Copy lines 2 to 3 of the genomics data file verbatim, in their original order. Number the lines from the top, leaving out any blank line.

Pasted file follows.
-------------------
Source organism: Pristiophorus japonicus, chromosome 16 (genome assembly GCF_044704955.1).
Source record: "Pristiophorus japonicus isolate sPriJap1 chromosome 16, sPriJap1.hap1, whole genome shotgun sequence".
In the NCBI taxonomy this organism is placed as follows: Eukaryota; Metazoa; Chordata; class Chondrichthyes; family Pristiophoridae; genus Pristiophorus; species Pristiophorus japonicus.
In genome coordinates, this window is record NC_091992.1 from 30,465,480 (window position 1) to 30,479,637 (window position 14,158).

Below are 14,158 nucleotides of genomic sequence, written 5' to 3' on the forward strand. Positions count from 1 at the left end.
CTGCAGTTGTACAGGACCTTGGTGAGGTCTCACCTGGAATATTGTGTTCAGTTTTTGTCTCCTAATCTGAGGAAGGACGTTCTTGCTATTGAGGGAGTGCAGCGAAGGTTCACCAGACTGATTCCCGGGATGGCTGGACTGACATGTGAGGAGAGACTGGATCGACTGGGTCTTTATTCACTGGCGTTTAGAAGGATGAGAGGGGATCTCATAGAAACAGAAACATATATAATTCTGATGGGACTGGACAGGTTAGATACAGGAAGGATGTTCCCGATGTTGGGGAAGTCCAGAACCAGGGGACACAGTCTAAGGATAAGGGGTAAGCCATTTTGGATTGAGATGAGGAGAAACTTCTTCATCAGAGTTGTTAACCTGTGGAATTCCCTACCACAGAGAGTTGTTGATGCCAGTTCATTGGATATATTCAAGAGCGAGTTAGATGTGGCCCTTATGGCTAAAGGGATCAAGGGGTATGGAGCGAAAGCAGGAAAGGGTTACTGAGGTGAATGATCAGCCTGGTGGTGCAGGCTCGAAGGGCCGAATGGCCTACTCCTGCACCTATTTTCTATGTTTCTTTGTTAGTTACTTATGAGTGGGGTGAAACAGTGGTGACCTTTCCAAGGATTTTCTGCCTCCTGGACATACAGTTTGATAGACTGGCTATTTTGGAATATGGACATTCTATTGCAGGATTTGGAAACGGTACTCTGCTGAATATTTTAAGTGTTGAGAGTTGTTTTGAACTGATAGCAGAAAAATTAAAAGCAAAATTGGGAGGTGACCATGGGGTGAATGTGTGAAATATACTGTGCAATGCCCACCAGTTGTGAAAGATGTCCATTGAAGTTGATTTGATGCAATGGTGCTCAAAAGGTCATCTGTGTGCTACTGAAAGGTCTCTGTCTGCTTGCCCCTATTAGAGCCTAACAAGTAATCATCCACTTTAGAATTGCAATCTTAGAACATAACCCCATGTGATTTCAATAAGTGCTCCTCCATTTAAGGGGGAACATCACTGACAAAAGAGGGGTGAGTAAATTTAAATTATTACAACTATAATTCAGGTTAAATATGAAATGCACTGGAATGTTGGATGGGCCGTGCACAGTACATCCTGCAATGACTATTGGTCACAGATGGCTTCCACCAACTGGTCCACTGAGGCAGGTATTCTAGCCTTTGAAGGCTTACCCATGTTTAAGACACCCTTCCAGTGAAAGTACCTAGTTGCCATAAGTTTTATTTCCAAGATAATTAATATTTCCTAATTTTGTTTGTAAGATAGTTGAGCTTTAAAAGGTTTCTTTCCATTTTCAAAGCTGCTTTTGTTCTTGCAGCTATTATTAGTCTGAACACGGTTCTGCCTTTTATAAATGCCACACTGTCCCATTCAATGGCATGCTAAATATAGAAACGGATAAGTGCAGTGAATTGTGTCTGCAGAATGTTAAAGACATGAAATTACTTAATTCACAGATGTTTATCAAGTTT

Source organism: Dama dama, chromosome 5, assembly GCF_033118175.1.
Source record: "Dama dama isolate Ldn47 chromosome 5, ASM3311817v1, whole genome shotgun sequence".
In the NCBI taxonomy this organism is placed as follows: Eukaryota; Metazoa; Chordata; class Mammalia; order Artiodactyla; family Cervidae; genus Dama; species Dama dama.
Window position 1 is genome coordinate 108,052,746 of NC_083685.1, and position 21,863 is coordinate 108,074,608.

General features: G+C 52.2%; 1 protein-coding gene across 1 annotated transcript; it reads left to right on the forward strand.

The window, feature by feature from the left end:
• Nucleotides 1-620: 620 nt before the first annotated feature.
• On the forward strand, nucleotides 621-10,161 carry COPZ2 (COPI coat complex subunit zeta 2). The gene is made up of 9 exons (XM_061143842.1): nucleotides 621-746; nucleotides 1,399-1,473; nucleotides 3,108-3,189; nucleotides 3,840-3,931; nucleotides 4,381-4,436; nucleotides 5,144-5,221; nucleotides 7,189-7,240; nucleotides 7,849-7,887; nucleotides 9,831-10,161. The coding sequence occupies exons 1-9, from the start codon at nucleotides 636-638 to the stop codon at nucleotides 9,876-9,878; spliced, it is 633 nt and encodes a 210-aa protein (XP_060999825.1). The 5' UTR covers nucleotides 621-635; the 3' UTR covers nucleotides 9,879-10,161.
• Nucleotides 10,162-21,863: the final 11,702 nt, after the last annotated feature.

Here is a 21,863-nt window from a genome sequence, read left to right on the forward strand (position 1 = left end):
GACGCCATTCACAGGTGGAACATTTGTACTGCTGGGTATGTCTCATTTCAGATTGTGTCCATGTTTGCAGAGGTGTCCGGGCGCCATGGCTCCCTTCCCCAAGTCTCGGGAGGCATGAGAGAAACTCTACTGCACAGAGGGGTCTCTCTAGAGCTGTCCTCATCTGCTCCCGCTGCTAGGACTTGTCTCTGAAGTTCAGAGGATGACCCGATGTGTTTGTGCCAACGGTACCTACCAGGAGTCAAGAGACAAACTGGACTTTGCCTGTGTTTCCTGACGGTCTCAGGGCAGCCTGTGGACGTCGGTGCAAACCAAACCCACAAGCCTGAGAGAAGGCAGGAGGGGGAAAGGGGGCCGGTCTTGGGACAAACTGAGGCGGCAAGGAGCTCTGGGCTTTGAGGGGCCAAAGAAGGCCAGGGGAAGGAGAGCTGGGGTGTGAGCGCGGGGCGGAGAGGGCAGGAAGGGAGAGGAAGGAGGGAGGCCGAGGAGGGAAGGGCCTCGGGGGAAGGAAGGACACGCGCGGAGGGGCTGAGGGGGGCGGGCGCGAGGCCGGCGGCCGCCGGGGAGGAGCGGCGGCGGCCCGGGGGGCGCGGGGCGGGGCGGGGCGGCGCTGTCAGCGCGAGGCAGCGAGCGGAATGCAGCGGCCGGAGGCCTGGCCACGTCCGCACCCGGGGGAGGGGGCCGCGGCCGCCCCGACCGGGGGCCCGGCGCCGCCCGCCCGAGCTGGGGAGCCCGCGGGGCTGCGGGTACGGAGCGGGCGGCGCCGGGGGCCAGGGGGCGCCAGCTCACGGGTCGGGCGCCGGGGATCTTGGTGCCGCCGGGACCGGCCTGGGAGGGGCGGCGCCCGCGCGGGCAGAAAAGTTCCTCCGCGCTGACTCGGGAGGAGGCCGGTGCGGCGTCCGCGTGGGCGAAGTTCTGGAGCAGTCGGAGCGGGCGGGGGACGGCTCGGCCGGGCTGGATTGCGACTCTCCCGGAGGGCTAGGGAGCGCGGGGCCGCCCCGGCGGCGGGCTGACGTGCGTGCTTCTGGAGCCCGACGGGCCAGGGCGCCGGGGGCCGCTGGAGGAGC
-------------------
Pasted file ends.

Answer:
Source record: "Pristiophorus japonicus isolate sPriJap1 chromosome 16, sPriJap1.hap1, whole genome shotgun sequence".
In the NCBI taxonomy this organism is placed as follows: Eukaryota; Metazoa; Chordata; class Chondrichthyes; family Pristiophoridae; genus Pristiophorus; species Pristiophorus japonicus.